LEWISTON, Maine — After more than a year, Maine’s new, stricter laws on childhood lead poisoning have finally gone into effect. Lawmakers and advocates announced the full implementation on Wednesday in Lewiston.

Last June, the Legislature passed a law to lower the state’s childhood lead poisoning standard down to the federally recommended level of 5 micrograms per deciliter. However, it took nine months — and repeated requests by legislators — for the state’s Department of Health and Human Services to formally propose rules to implement the new standard.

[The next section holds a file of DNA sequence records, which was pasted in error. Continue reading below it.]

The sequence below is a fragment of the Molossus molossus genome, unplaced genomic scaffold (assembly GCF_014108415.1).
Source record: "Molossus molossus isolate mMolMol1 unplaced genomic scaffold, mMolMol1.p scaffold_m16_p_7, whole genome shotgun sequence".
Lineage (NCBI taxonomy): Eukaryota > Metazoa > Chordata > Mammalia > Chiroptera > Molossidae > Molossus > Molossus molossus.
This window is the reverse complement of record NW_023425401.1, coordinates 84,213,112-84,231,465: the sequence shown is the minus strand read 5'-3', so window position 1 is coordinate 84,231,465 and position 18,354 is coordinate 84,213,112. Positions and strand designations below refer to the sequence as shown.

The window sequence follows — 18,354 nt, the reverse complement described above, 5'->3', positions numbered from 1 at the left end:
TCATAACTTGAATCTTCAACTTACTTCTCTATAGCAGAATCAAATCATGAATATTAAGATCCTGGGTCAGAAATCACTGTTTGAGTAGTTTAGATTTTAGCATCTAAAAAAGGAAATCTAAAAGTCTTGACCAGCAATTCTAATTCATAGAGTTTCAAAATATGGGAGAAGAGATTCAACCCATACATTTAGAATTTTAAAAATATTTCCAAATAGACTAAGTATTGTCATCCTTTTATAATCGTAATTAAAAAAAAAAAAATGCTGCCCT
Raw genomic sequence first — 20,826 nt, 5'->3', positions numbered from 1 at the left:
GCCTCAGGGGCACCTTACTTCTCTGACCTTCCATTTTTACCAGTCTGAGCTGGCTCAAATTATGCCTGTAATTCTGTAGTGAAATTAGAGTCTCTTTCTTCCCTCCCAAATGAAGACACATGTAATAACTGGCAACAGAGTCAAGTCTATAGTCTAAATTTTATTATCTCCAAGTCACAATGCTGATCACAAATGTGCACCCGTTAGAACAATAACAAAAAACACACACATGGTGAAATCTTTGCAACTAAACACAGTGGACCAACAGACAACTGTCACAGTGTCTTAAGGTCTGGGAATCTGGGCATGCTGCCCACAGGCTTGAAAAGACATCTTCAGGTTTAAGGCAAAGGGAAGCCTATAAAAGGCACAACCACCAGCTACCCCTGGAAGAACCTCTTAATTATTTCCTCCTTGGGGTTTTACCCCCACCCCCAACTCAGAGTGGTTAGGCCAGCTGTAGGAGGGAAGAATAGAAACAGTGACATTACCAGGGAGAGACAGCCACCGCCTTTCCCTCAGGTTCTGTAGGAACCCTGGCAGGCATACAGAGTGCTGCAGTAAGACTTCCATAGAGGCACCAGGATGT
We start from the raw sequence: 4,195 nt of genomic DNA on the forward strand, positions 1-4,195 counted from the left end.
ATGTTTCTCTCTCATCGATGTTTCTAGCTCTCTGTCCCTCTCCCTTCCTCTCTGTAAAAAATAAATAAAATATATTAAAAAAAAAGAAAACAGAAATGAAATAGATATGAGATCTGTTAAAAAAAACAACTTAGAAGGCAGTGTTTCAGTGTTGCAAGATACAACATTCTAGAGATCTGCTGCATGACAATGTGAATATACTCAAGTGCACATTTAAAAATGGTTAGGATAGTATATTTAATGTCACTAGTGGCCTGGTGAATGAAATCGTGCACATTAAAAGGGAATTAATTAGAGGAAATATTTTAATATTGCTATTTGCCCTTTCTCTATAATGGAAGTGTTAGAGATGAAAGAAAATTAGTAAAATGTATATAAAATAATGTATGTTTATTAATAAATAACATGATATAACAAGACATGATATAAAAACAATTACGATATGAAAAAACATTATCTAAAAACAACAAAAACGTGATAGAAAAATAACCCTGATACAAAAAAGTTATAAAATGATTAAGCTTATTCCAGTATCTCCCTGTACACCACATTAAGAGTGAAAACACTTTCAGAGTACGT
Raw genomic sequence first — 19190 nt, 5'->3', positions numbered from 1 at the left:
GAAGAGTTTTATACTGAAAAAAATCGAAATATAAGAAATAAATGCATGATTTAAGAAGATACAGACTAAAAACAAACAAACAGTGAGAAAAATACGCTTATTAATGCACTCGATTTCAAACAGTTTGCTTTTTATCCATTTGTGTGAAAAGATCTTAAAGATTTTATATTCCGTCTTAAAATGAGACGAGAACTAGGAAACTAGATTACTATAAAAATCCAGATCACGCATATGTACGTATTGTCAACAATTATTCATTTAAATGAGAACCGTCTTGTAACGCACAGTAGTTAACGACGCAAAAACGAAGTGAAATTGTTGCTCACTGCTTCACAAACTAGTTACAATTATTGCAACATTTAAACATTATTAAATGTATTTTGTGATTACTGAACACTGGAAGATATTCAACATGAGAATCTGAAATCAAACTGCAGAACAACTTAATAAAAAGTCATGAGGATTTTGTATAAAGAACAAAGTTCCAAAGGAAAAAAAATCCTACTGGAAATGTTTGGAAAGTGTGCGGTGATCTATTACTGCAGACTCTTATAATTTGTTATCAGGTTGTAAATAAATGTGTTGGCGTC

Kevin Leonard of Community Concepts in Lewiston, who tests properties for lead, said the new rules, including those imposing fines on noncompliant landlords, will help the state act quickly when it finds a problem.

“We’ve already had a reason to be there. But I guess you could say, now, we have some teeth behind us,” Leonard said. “That’s really going to help.”

The new law also approved $1 million in funding for lead inspections and added new positions in the state’s Center for Disease Control.

This article appears through a media partnership with Maine Public.